I’m afraid of grizzly bears. Especially at night. In a tent. In the wilderness.
And, as I’ve mentioned earlier, this fear has kept me from backpacking in Yellowstone or Glacier National Parks. It’s frustrating, though — Montana is full of gorgeous hiking destinations, and lots of those destinations are both in grizzly country and farther than I can go in a day.
Half Moon Park in the Scapegoat Wilderness is one of those places. The Scapegoat is one of my husband’s favorite places, and my fear of bears meant that I’d only been able to explore around the edges. So, a couple of years ago I made a decision that I really am quite proud of. I agreed to go on a 4 day backpack with my husband and two other friends to Half Moon Park. My only condition was that we had to bring enough bourbon so that I could have a shot to help me sleep each night.
The route to Half Moon Park from the Crown Pass trailhead usually takes two days of hiking, following Green Fork Creek. But husband Bill and friend Jim had discovered a “shortcut” to Half Moon so that we could get there in one day. One long day. “Shortcut” has since become code for “a pretty darn stupid plan that only men would call ‘short’.”
The trail took us up and over Crown Pass, then along Straight Creek. The typical route follows Straight Creek and then heads back on the Green Fork to Half Moon Creek. The shortcut cuts off that reverse by going up and over a ridge and down to Half Moon Creek, following game trails.
It didn’t escape me that bears would also like to follow game trails…but there were four of us, and we made plenty of noise, so we didn’t surprise any animals at all. Naturally, we got a bit lost along the “shortcut”, which added more up and down. After about 10 miles we came out in the long valley that leads to Half Moon Park. I was getting pretty tired, and wasn’t paying close enough attention to where I was putting my feet, and I ended up tripping in a gopher hole and giving my ankle a painful twist. Luckily I could still walk on it, so I hobbled the last couple of miles to Half Moon Park. Usually I am nicely revived by the reward of getting to a beautiful spot, but on this night, I was simply wiped out. Bears were still in the back of my mind, but the front of my mind was pretty fully occupied with exhaustion and pain from my ankle. So I was in luck!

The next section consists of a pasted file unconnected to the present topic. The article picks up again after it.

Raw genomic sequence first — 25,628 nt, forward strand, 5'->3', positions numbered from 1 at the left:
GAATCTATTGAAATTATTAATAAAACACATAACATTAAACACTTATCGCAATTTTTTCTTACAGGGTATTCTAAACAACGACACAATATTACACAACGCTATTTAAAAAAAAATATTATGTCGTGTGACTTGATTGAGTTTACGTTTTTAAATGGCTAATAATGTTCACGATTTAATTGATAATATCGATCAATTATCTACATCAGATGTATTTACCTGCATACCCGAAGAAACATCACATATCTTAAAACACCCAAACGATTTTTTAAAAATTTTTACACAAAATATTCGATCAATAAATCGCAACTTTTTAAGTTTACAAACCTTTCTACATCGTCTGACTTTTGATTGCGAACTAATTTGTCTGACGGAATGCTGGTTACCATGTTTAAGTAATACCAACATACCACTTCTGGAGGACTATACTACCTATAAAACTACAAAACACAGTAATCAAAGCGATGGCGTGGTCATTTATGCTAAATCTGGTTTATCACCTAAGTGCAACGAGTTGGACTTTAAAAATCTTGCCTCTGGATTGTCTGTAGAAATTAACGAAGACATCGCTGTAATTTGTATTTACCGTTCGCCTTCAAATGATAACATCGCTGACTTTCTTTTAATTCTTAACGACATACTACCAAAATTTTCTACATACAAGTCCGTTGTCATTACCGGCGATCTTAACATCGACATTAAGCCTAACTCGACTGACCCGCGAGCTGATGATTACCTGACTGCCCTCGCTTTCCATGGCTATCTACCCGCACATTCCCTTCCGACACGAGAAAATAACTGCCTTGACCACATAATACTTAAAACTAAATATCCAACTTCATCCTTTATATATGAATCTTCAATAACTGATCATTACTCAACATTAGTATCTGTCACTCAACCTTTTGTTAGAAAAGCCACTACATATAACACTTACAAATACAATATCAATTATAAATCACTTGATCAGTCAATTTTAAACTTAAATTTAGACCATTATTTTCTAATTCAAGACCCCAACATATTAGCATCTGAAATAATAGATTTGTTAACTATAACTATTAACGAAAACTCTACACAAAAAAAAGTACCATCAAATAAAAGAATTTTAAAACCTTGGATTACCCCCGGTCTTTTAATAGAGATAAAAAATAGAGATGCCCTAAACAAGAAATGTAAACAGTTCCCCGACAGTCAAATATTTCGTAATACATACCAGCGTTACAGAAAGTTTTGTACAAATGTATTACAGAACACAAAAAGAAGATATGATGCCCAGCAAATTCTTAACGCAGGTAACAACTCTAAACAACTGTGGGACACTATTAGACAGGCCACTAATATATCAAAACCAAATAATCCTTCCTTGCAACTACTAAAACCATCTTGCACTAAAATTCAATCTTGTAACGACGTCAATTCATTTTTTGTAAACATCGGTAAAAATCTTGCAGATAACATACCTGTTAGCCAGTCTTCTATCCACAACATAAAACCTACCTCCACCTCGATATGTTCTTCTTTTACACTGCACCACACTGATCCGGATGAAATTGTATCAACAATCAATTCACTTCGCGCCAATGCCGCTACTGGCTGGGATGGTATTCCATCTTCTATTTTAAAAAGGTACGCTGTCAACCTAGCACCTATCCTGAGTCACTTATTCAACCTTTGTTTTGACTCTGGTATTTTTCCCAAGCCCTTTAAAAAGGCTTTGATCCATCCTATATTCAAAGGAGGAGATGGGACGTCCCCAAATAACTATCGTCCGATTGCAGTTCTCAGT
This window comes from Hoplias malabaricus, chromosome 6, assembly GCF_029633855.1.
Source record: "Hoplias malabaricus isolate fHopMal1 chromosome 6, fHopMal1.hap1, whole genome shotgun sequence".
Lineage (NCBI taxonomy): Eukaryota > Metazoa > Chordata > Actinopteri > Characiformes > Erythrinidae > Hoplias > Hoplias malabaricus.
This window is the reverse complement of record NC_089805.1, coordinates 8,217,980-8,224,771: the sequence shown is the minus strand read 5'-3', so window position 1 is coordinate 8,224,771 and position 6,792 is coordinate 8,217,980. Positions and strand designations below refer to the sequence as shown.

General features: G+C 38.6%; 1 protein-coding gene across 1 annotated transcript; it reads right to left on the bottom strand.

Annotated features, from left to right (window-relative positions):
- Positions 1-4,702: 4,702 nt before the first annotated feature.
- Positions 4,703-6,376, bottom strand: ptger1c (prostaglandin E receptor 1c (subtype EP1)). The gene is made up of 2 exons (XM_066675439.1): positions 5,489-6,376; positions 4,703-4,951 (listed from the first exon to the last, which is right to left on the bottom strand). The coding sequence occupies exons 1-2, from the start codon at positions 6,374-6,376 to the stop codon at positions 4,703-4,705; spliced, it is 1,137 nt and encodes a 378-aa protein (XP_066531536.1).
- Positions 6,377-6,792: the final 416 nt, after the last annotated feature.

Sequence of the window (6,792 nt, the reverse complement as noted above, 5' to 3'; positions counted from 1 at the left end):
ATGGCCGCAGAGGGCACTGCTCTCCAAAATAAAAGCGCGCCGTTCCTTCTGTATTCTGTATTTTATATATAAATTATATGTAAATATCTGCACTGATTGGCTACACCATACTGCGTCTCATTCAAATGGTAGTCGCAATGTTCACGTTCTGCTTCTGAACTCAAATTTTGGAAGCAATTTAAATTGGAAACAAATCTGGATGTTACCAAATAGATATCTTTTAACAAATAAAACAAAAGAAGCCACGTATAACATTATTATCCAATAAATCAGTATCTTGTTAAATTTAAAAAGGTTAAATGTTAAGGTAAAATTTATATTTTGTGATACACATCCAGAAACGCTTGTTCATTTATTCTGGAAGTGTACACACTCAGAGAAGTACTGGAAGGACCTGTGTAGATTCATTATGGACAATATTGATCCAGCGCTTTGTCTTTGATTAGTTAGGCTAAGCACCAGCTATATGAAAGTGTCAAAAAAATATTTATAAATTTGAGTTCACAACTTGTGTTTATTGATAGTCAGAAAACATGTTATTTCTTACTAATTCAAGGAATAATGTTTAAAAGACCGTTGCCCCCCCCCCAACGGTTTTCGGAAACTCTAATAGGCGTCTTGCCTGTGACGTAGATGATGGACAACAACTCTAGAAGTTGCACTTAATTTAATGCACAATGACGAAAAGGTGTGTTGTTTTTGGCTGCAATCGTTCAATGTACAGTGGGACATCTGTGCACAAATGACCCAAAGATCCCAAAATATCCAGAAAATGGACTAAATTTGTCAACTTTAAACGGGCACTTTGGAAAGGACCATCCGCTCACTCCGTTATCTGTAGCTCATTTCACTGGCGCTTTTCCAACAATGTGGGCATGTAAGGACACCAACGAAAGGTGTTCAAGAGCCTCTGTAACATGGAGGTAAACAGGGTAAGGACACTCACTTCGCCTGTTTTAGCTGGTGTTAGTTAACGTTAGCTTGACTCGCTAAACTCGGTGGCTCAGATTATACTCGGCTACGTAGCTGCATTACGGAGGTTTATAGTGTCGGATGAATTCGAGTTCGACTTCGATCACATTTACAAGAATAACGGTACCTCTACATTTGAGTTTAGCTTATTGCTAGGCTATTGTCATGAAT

We set up camp, ate dinner, and stored our food out of the reach of bears:
I didn’t even wake up in the night when a deer was sniffing around our tent. In the morning I could appreciate what a lovely spot it was:
The next day we planned to climb Scapegoat Mountain, and once my ankle was tightly tied in my boot I actually felt pretty good. We headed off along a creek that lead to a ridge. Along the creek we saw plenty of bear scat, and tracks, but no actual bear.
I didn’t make it to the top of Scapegoat, though. My ankle was not feeling too great when we got to a plateau partway up. So Bill and I had a nice lunch break while our friends went to the top. And I wasn’t even too worried about bears up here…there really wasn’t any reason for them to be up here, and we would have been able to see them from a ways off anyway.
We camped a second night at Half Moon Park, and the third day we headed down the Green Fork to our third campsite. This hike was just 5 or 6 miles, and fairly level, so it wasn’t too taxing. Our campsite the last night was not as idyllic as the one at Half Moon, and I was pretty alarmed when I walked down the trail a bit and came upon a very fresh, very large, pile of bear scat. Clearly the bears liked this trail too.
Bill and I had put up our tent pretty close to the trail, but after I found the bear poop I made us move it behind some fallen logs, so at least I’d be able to hear the bears as they tried to get into our tent!
I had my bourbon that night, and do believe I slept an hour or two, anyway. Didn’t actually hear anything even remotely scary.
We hiked out the fourth day, and ended with a lovely dip in the creek at the trailhead. No bears sighted, but as we were getting ready to leave we noticed a hummingbird nest with two baby hummingbirds in it! Truly magical.